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TTC to review Variety Village bus stop request

by Tamara Cherry

The TTC is “committed to take a second look” at requests to put a bus stop in front of Variety Village, a commission spokesman said Sunday.

“The matter isn’t closed,” insisted TTC spokesman Brad Ross. “We will be coming back and re-examine that and we will report back to our commission. I can’t say when because I don’t know yet, but in the near future.”

Ross’ comments came in response to a Sunday Sun column in which Mike Strobel called on the TTC to put a bus stop in front of the Scarborough facility for disabled children. He noted that the bus stop at the rear of the building, on Danforth Ave., near Birchmount Rd., requires a trek up a “menace” of a path that “is muddy and strewn with rocks and concrete.”

Strobel highlighted a letter written to mayor-elect Rob Ford from TTC Chief General Manager Gary Webster.

“The TTC has examined this service request several times over the years and has, unfortunately, not been able to support or justify the operation of such a service, over and above the four services which we already operate to that complex,” Webster wrote in the letter, dated Sept. 20. “The reason for this is that Variety Village is located on a section of Danforth Ave. which has virtually no development aside from Variety Village itself and which, therefore, would generate only limited ridership.”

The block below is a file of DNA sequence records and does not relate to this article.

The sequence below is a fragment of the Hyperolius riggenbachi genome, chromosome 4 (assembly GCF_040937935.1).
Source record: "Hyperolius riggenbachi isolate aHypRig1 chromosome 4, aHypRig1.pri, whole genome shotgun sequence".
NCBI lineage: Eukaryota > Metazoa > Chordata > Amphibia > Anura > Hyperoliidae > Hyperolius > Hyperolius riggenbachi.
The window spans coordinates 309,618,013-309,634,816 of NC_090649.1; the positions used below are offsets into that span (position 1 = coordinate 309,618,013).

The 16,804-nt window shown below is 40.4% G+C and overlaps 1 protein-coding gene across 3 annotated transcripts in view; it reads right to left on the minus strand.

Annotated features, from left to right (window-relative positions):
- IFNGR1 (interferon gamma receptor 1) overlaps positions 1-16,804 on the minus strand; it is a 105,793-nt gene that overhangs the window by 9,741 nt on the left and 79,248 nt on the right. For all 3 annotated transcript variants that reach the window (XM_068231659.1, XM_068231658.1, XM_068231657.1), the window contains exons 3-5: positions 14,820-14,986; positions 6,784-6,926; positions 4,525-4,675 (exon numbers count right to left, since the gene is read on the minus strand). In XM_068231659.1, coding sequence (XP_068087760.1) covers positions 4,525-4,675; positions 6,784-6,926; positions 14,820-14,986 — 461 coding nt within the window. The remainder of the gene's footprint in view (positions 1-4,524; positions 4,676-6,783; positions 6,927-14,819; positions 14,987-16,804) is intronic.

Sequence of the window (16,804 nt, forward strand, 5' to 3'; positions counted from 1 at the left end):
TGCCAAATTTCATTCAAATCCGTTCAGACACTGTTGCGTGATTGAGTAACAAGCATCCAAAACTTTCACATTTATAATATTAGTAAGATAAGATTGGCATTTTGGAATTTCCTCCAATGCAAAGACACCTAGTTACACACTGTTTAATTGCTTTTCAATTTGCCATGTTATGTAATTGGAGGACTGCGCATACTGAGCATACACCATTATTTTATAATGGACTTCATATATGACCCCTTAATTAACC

Ross said Strobel’s column failed to mention the fact that Webster’s letter noted the TTC would re-examine the issue.

Webster, who was unavailable for comment Sunday, had written that the TTC “would be happy to once again review the feasibility of introducing new service to Variety Village” in the next annual review of service proposals.

Toronto Coun. Karen Stintz, who is expected to be named TTC chairman this week, said that based on her “initial review” of the Variety Village situation, “it appears the public is not being well served.

“These are the kinds of customer service initiatives that mayor-elect Rob Ford is committed to bringing to all areas of the city, including the TTC,” Stintz said Sunday. “(It’s about) customer service, remembering who the customer is and making sure we build a city that’s working for those who live here.”

The TTC has “transit standards” to abide by, Ross added.

“It is a very difficult place to stop given the number of routes in and around the area,” Ross said. “To divert one of the routes would certainly inconvenience a great many people who use that route or it could be additional costs to putting a stop in — in addition to the diversion.”